All Sony is doing is downclocking when they don't need the extra power. It's no different than how it's done on PC nowadays, and I question why Cerny even talked about it because it's nothing extraordinary. MS will always have their processor running at full speed, which is fine. Sony will vary the frequency as needed, and it's seamless to the dev.

Did they confirm what? That it's a 2.33GHZ processor? yeah, it is. Cerny never said it was a boost mode. He specifically said it would run slower when it could run the processes at a speed needed. He said when the more demanding games needed the power, the power would be there. You can't promise that if the processor isn't meant to run at full speed at all times.

GottaBjimmyb1292d ago (Edited 1292d ago )

You have no clue what you are talking about, but don't take my word for it. Turbo speed generally (or always up until now if this is an exception) refers to increased clock rate when the CPU temperature is within a specific range and workload is above a specific range.


Also, CPUs and GPUs can be overclocked thanks to the ability to alter cooling in PCs, overclocking on systems with the default tested cooling will cause increased heat and lower lifespan. May I also add, if this is an APU, (I assume it is) this can actually cause even more issue as it could affect the GPU performance also.

GottaBjimmyb1292d ago (Edited 1292d ago )

I just looked up the specs, the CPU and GPU appear to have boost, and being on the same SOC and both being temperature and workload reliant for the boost. This does not sound like an ideal solution for a console. This would mean possible different performance between consoles, different lifespans between consoles and different performances between even two separate sessions on the same console.


rainslacker1292d ago (Edited 1292d ago )

It's not an ideal solution for a console, which is why it's not a boost mode. Cerny didn't say they were boosting the processor, he said they were slowing it down when it didn't need all the power. These processors can come off the line and be capable of more than the 2.33GHZ, it's just that Sony locked it at that speed, so it will have that consistency, and the dev can rely on it if they need to.

It's not rocket science, and you seem to be trying real hard to make this into something it's not.

This is a 2.33GHZ spec'd processor. It will run slower if it can run the code at a slower rate. this will conserve energy, thus heat.

GottaBjimmyb1292d ago (Edited 1292d ago )

Idk where you are getting your info, but eurogamer and techradar both disagree with you about the "boost" operation.


I was originally speaking hypothetically and even explained I had not researched the claim, but it not only seems you are wrong about the boost, but also that I was 100% right in my claims and you were wrong, like on almost every aspect, even with your edits.

ABizzel11292d ago


Not from my understanding. The scaling clocks are more so there to allow the GPU to boost performance in areas when needed. Let's say a game is 60fps, but it dips to the low 50's in an intense area, then the developer can program the GPU to boost up to a higher clock at that point in a game to give that extra performance to make the game stay at 60fps during that section.

It's more so there to give the extra power when needed.

rainslacker1291d ago (Edited 1291d ago )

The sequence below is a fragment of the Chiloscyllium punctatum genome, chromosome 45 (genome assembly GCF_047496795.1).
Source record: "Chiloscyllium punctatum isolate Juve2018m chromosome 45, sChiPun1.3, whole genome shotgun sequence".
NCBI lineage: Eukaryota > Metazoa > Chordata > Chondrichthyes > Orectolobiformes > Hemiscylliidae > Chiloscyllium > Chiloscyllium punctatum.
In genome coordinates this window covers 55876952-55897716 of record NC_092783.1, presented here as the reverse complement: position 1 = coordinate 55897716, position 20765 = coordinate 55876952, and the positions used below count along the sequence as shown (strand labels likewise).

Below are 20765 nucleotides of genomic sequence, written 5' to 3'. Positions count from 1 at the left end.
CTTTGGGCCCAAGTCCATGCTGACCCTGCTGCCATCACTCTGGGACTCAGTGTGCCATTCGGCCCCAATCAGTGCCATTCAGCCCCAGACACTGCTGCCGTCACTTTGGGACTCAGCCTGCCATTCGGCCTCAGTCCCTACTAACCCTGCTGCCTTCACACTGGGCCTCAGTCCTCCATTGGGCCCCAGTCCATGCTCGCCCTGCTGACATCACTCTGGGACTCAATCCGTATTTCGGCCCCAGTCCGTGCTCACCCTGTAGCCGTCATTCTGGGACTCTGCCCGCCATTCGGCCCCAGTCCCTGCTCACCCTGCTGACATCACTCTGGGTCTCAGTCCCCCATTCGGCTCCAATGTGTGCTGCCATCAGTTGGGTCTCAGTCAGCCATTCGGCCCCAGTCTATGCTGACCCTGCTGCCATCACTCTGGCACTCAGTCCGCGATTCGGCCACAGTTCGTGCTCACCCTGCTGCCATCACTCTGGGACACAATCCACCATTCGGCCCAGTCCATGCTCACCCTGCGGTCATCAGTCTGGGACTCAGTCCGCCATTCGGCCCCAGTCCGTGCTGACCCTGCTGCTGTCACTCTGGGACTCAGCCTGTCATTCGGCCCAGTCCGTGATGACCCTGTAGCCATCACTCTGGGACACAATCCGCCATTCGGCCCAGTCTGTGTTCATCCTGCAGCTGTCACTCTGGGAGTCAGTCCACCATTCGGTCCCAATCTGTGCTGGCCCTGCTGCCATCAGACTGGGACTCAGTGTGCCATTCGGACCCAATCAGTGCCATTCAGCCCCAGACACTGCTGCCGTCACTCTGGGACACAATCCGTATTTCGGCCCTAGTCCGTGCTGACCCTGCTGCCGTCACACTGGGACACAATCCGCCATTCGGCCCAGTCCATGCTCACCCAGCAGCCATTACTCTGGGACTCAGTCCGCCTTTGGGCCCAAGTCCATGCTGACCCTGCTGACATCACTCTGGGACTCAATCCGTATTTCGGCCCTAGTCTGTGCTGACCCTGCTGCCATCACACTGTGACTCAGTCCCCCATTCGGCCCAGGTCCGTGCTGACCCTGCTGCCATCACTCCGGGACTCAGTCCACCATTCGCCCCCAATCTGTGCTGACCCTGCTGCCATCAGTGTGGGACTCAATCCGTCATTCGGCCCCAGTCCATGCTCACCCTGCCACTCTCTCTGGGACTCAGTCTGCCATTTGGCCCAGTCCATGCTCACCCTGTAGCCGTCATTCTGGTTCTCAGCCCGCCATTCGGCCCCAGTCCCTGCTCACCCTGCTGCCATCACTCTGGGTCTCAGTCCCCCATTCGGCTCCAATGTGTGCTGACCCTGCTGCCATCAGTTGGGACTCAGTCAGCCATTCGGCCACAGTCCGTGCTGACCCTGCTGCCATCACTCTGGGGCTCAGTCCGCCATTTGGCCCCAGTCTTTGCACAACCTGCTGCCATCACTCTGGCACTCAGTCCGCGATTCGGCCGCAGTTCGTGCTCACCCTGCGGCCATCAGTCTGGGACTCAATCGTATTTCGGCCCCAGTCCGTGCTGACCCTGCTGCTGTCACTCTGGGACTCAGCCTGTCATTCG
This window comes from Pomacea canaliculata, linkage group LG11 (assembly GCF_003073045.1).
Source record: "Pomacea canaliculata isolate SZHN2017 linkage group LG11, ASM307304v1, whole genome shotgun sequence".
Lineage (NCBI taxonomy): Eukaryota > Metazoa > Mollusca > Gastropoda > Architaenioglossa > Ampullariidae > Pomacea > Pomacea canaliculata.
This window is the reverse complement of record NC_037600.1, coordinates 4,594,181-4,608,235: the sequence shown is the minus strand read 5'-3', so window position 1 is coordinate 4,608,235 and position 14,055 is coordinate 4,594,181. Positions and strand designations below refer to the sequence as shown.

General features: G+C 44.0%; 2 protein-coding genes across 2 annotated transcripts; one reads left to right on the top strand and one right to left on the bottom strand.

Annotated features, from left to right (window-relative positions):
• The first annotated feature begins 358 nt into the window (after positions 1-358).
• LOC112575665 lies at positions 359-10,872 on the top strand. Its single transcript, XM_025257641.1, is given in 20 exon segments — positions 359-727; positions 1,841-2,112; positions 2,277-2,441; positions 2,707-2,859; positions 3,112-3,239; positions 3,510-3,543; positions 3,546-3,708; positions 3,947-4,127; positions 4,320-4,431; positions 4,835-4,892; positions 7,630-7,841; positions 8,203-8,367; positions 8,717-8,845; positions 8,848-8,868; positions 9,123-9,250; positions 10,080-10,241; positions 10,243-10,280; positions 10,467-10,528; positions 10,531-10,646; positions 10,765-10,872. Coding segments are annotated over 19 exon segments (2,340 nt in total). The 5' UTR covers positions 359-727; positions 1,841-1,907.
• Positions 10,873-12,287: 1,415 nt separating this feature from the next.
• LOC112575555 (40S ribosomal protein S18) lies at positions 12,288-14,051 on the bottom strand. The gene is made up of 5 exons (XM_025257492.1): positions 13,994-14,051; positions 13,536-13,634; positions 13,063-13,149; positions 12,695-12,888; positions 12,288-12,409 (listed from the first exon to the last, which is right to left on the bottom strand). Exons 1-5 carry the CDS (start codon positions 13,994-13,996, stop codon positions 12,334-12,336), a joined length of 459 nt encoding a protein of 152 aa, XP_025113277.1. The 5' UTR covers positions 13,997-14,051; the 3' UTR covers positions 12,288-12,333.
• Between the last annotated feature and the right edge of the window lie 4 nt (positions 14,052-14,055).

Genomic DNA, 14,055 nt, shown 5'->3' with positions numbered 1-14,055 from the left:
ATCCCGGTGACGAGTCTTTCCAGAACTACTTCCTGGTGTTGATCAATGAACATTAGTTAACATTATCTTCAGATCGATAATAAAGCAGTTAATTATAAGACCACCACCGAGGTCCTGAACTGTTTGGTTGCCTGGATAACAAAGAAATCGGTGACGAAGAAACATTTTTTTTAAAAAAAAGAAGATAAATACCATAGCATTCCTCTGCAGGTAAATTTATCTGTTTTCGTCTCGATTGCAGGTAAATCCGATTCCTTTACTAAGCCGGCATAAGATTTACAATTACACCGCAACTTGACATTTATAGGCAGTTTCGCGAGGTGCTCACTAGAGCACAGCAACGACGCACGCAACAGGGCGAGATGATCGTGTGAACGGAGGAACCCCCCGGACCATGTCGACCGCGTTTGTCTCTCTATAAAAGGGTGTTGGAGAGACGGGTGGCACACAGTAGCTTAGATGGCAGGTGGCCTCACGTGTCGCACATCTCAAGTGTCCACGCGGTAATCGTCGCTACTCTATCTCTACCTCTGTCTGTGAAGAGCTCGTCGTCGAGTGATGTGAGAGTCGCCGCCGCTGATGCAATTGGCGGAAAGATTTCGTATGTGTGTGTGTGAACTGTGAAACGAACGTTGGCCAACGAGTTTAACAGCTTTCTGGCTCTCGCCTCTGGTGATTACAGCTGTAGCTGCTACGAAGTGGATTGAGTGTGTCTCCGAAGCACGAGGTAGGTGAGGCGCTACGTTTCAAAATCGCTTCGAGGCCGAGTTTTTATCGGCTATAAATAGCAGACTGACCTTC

I have official documentation from Sony that I go off of, not a website making it's own conclusions. The processor is locked so it can't go past the 2.33GHZ. It isn't a slower chip that is boosted when needed. It slows down when the extra power isn't needed....as was said by Cerny in the presentation.

A Boost mode will take the standard clock, and push it past what it is spec'd to do, typically by clock multiplying. What Cerny was talking about was throttling down, not boosting up.

If this were a boost mode, then it'd be pushing past the 2.33GHZ barrier that they locked the processor to, since the processor is rated at that speed. The actual processor is likely capable of a higher speed, but if I had to guess that's what they chose for yield to get the pricing they want to be at.

The developer can force it, but the processor will make this decision on its own in most cases. More often than not, a processor does not need to run at full speed even during heavy load assuming that all the processing is spread out properly in well designed threads.

Gazondaily1291d ago

Official documentation lol

RookieMonsterLives1291d ago (Edited 1291d ago )

"The processor is locked so it can't go past the 2.33GHZ. It isn't a slower chip that is boosted when needed. It slows down when the extra power isn't needed....as was said by Cerny in the presentation. "

Not according to digital foundry
"PS5 is predictable but it forces developers to make choices that won't be necessary on Series X. I think fixed clocks are a better choice in this case BUT we'll see how it goes."

Why would developers have to make choices on PS5 if the clocks are set at the max like you are saying?

VariantAEC1291d ago (Edited 1291d ago )

The PS5 power input is throttled
(Source: YouTube->Channel-"Play Station"-Video-"The Road to PS5"-Time-"35:00& ;quo t; - can't use HTML in comments here's a link: https://youtu.be/ph8LyNIT9s... ) as you can see PS5 varies its clock speeds rather than its power input meaning thermal performance should never be exceeded. The reason for that as Cerny explains is because from the get go they created a cooling system for the hottest thermal point the hardware can handle.
Fan noise should be minimal on PS5.

VariantAEC1291d ago

Those official docs should tell you the GPU clock frequency tops out at 2.23Ghz not 2.33Ghz.
This is what Cerny stated in The Road to PS5 video I linked to earlier.